14. 14.
    Robertson, R.B., Moses, D.N., Kwon, Y., Chan, P., Chi, P., Klein, H., Sung, P., and Greene, E.C. (2009) Visualizing the disassembly of S. cerevisiae Rad51 nucleoprotein filaments. Proc Natl Acad Sci USA 106, 12688–12693.PubMedCrossRefGoogle Scholar
  15. 15.
    Prasad, T.K., Yeykal, C.C., and Greene, E.C. (2006) Visualizing the assembly of human Rad51 filaments on double-stranded DNA. J Mol Biol 363, 713–728.PubMedCrossRefGoogle Scholar
  16. 16.
    Gorman, J., Fazio, T., Wang, F., Wind, S., and Greene, E.C. (2009) Nanofabricated racks of aligned and anchored DNA substrates for single-molecule imaging. Langmuir 26, 1372–1379.CrossRefGoogle Scholar
  17. 17.
    Visnapuu, M.L., Fazio, T., Wind, S., and Greene, E.C. (2008) Parallel arrays of geometric nanowells for assembling curtains of DNA with controlled lateral dispersion. Langmuir 24, 11293–11299.PubMedCrossRefGoogle Scholar
  18. 18.
    Fazio, T., Visnapuu, M.L., Wind, S., and Greene, E.C. (2008) DNA curtains and nanoscale curtain rods: high-throughput tools for single molecule imaging. Langmuir 24, 10524–10531.PubMedCrossRefGoogle Scholar
  19. 19.
    Graneli, A., Yeykal, C.C., Prasad, T.K., and Greene, E.C. (2006) Organized arrays of individual DNA molecules tethered to supported lipid bilayers. Langmuir 22, 292–299.PubMedCrossRefGoogle Scholar
  20. 20.
    Visnapuu, M.L., Duzdevich, D., and Greene, E.C. (2008) The importance of surfaces in single-molecule bioscience. Mol Biosyst 4, 394–403.PubMedCrossRefGoogle Scholar
  21. 21.
    Groves, J.T., Ulman, N., and Boxer, S.G. (1997) Micropatterning fluid lipid bilayers on solid supports. Science 275, 651–653.PubMedCrossRefGoogle Scholar
  22. 22.
    Richter, R.P., Bérat, R., and Brisson, A.R. (2006) Formation of solid-supported lipid bilayers: an integrated view. Langmuir 22, 3497–3505.PubMedCrossRefGoogle Scholar
  23. 23.
    Jaiswal, J.K., Mattoussi, H., Mauro, J.M., and Simon, S.M. (2003) Long-term multiple color imaging of live cells using quantum dot bioconjugates. Nat Biotechnol 21, 47–51.PubMedCrossRefGoogle Scholar
  24. 24.
    Medintz, I.L., Uyeda, H.T., Goldman, E.R., and Mattoussi, H. (2005) Quantum dot bioconjugates for imaging, labeling and sensing. Nat Mater 4, 435–446.PubMedCrossRefGoogle Scholar
  25. 25.
    Ebenstein, Y., Gassman, N., Kim, S., Kim, Y., Ho, S., Samuel, R., Michalet, X., and Weiss, S. (2009) Lighting up individual DNA binding proteins with quantum dots. Nano Lett 9, 1598–1603.PubMedCrossRefGoogle Scholar
  26. 26.
    Pinaud, F., Michalet, X., Bentolila, L.A., Tsay, J.M., Doose, S., Li, J.J., Iyer, G., and Weiss, S. (2006) Advances in fluorescence imaging with quantum dot bio-probes. Biomaterials 27, 1679–1687.PubMedCrossRefGoogle Scholar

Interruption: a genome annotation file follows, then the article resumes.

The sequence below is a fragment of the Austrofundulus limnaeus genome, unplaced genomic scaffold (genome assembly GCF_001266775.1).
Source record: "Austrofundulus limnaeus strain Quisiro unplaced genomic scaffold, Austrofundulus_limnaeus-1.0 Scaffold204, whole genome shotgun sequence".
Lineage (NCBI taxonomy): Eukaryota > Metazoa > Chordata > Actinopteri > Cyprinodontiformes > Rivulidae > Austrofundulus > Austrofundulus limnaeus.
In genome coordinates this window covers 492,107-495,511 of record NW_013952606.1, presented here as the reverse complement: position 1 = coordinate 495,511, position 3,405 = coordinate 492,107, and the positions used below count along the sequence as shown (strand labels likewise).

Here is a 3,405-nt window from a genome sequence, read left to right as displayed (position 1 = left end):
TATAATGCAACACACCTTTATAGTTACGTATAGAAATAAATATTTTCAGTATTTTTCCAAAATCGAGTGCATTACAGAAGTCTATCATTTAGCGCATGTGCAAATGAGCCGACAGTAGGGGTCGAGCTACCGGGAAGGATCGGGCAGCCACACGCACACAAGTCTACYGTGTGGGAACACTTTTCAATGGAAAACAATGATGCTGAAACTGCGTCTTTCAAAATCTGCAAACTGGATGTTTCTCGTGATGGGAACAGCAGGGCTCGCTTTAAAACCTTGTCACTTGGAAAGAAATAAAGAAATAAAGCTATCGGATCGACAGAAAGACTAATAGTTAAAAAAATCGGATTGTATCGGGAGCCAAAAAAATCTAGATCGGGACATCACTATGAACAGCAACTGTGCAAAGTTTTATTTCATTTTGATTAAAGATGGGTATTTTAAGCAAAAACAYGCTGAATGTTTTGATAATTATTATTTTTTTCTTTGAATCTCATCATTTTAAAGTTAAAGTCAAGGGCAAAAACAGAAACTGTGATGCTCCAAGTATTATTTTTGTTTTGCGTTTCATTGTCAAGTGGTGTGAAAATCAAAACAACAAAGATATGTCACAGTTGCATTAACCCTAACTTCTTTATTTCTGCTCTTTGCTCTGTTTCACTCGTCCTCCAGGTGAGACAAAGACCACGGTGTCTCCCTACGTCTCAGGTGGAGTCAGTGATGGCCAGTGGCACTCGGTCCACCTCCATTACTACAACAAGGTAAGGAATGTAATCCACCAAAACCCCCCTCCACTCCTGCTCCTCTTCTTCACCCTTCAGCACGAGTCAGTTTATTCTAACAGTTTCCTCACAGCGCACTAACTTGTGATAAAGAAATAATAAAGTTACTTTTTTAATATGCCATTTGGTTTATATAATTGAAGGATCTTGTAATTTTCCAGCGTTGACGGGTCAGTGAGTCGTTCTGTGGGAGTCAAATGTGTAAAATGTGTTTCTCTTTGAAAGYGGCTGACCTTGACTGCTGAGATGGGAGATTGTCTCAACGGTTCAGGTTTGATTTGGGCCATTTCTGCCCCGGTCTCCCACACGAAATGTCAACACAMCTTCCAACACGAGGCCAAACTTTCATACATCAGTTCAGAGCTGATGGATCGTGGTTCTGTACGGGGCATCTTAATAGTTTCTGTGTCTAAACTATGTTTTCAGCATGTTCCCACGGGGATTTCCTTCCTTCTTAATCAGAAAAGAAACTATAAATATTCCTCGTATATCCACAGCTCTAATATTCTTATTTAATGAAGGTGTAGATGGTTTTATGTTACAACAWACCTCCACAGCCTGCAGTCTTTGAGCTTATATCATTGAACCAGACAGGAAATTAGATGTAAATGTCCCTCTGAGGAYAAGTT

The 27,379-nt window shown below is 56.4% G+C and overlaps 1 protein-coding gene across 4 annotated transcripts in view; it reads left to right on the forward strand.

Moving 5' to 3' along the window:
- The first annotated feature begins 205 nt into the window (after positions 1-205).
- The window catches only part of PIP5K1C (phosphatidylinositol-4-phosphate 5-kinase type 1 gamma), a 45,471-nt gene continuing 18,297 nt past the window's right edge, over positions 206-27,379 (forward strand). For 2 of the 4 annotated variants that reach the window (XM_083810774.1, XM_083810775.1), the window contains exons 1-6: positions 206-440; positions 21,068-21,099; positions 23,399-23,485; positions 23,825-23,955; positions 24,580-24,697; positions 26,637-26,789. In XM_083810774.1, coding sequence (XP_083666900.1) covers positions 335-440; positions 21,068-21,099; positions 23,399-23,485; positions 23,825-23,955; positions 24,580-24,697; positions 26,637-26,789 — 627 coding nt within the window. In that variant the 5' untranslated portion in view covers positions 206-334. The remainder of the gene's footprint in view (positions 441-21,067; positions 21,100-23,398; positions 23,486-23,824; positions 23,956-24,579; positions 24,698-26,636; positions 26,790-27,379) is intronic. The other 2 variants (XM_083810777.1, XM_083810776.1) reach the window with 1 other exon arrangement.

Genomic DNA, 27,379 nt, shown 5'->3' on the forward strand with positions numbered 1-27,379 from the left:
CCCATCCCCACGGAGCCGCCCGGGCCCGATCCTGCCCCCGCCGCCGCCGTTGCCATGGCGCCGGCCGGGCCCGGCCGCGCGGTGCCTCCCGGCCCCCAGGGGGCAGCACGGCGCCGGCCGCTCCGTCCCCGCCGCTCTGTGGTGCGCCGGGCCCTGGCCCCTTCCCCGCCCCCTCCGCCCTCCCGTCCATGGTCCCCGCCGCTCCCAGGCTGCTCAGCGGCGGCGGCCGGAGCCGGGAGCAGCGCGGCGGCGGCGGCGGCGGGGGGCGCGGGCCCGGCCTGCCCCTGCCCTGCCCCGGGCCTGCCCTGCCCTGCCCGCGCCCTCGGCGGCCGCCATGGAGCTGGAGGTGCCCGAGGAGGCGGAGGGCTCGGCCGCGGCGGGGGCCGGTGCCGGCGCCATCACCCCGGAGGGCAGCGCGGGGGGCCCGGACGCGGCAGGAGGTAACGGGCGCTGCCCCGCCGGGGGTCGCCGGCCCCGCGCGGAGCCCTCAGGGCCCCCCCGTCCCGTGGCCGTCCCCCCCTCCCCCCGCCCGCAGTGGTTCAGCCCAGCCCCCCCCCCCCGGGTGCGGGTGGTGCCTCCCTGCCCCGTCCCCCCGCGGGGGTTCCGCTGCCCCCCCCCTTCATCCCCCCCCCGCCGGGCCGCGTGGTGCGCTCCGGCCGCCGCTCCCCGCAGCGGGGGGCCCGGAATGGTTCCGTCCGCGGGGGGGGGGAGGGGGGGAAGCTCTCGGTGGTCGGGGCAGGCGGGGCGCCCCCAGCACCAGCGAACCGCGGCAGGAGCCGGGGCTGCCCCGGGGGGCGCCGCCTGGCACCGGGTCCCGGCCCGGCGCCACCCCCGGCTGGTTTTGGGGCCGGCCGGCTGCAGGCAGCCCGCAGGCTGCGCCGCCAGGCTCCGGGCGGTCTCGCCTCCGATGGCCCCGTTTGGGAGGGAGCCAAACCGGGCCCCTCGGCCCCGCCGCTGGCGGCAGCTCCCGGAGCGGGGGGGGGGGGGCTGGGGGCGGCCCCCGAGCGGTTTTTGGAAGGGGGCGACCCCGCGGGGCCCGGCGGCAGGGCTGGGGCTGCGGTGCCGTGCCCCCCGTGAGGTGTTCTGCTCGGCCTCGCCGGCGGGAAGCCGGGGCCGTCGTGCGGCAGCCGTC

27. 27.
    Rasnik, I., McKinney, S.A., and Ha, T. (2006) Nonblinking and long-lasting single-molecule fluorescence imaging. Nat Methods 3, 891–893.PubMedCrossRefGoogle Scholar
  28. 28.
    Escude, C., Geron-Landre, B., Crut, A., and Desbiolles, P. (2009) Multicolor detection of combed DNA molecules using quantum dots. Methods Mol Biol 544, 357–366.PubMedCrossRefGoogle Scholar
  29. 29.
    Thompson, R.E., Larson, D.R., and Webb, W.W. (2002) Precise nanometer localization analysis for individual fluorescent probes. Biophys J 82, 2775–2783.PubMedCrossRefGoogle Scholar
  30. 30.
    Yildiz, A., and Selvin, P.R. (2005) Fluorescence imaging with one nanometer accuracy: application to molecular motors. Acc Chem Res 38, 574–582.PubMedCrossRefGoogle Scholar
  31. 31.
    Gueroui, Z., Freyssingeas, E., Place, C., and Berge, B. (2003) Transverse fluctuation analysis of single extended DNA molecules. Eur Phys J E Soft Matter 11, 105–108.PubMedCrossRefGoogle Scholar
  32. 32.
    Quake, S.R., Babcock, H., and Chu, S. (1997) The dynamics of partially extended single molecules of DNA. Nature 388, 151–154.PubMedCrossRefGoogle Scholar
  33. 33.
    Carter, B.C., Shubeita, G.T., and Gross, S.P. (2005) Tracking single particles: a user-friendly quantitative evaluation. Phys Biol 2, 60–72.PubMedCrossRefGoogle Scholar

Copyright information

© Springer Science+Business Media, LLC 2011

Authors and Affiliations

  1. 1.Department of Biochemistry and Molecular BiophysicsColumbia UniversityNew YorkUSA
  2. 2.Howard Hughes Medical InstituteChevy ChaseUSA

Personalised recommendations